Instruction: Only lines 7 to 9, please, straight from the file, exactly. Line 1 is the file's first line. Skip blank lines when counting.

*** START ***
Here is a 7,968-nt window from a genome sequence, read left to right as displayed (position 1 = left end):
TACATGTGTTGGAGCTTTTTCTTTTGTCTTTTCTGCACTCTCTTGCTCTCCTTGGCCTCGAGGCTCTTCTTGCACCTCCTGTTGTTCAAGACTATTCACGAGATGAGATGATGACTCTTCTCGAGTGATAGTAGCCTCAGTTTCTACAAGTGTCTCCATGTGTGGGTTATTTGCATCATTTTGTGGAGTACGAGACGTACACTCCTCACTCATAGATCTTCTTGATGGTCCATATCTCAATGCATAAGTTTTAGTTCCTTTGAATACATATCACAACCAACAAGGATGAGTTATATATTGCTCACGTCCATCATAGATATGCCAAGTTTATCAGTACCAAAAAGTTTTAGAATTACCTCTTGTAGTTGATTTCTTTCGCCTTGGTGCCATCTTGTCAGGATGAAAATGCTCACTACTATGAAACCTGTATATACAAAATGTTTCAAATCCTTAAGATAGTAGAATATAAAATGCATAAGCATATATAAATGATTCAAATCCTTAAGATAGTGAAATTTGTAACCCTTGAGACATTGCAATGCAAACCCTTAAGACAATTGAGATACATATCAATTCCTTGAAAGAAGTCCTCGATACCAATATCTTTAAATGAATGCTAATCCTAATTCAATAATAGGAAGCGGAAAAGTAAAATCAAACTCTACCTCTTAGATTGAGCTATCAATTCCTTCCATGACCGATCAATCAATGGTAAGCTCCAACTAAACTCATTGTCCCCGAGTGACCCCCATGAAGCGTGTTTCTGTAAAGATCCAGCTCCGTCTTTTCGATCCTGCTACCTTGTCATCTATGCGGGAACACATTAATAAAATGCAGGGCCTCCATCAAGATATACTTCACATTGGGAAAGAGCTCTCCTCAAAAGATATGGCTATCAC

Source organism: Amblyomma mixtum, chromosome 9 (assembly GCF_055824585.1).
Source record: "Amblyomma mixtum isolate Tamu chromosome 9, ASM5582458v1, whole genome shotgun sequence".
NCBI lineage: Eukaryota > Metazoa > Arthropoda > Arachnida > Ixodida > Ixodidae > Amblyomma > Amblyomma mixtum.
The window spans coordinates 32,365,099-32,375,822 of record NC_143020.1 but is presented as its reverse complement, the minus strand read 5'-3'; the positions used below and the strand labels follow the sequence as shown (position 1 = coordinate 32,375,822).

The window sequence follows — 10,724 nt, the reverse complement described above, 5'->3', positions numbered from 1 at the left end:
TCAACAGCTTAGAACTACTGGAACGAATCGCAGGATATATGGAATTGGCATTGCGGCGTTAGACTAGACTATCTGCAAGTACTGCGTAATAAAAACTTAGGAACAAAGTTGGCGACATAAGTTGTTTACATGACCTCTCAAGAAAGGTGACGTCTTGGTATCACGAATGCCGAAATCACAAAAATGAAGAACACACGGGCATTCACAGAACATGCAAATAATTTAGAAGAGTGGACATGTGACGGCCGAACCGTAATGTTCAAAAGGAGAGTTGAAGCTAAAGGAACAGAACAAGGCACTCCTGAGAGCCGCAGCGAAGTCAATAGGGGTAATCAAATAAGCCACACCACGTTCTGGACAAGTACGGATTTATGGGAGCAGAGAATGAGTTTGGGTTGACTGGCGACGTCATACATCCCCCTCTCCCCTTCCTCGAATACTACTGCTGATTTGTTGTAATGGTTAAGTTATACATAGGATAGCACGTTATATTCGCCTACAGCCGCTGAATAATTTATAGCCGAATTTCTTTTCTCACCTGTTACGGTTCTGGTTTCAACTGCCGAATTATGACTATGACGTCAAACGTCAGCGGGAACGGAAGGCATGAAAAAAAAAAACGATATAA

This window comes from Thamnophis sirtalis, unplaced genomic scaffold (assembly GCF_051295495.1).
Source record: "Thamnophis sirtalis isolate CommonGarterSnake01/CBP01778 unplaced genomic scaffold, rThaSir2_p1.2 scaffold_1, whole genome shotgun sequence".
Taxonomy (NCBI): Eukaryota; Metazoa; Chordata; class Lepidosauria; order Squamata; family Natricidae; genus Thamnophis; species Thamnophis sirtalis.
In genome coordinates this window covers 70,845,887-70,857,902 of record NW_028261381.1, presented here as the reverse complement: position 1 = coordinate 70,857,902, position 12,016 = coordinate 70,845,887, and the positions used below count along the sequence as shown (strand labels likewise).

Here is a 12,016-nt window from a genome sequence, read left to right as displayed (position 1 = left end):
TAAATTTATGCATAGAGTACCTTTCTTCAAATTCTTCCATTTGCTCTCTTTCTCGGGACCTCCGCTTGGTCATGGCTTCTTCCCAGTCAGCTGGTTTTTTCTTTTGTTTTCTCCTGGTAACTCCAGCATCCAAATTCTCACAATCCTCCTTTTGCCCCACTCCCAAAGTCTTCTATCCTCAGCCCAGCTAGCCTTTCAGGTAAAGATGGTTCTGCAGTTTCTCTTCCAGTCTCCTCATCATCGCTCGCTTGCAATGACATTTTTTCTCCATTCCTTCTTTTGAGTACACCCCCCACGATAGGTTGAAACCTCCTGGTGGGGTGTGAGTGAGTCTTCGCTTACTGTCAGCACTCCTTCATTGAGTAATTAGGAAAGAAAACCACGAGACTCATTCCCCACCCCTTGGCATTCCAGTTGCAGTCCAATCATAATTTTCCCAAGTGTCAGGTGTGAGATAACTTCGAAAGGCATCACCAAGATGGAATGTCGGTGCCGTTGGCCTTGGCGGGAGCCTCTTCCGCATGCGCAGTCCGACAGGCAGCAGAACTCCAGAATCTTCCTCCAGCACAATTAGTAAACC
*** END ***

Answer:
The window sequence follows — 10,724 nt, the reverse complement described above, 5'->3', positions numbered from 1 at the left end:
TCAACAGCTTAGAACTACTGGAACGAATCGCAGGATATATGGAATTGGCATTGCGGCGTTAGACTAGACTATCTGCAAGTACTGCGTAATAAAAACTTAGGAACAAAGTTGGCGACATAAGTTGTTTACATGACCTCTCAAGAAAGGTGACGTCTTGGTATCACGAATGCCGAAATCACAAAAATGAAGAACACACGGGCATTCACAGAACATGCAAATAATTTAGAAGAGTGGACATGTGACGGCCGAACCGTAATGTTCAAAAGGAGAGTTGAAGCTAAAGGAACAGAACAAGGCACTCCTGAGAGCCGCAGCGAAGTCAATAGGGGTAATCAAATAAGCCACACCACGTTCTGGACAAGTACGGATTTATGGGAGCAGAGAATGAGTTTGGGTTGACTGGCGACGTCATACATCCCCCTCTCCCCTTCCTCGAATACTACTGCTGATTTGTTGTAATGGTTAAGTTATACATAGGATAGCACGTTATATTCGCCTACAGCCGCTGAATAATTTATAGCCGAATTTCTTTTCTCACCTGTTACGGTTCTGGTTTCAACTGCCGAATTATGACTATGACGTCAAACGTCAGCGGGAACGGAAGGCATGAAAAAAAAAAACGATATAA

This window comes from Thamnophis sirtalis, unplaced genomic scaffold (assembly GCF_051295495.1).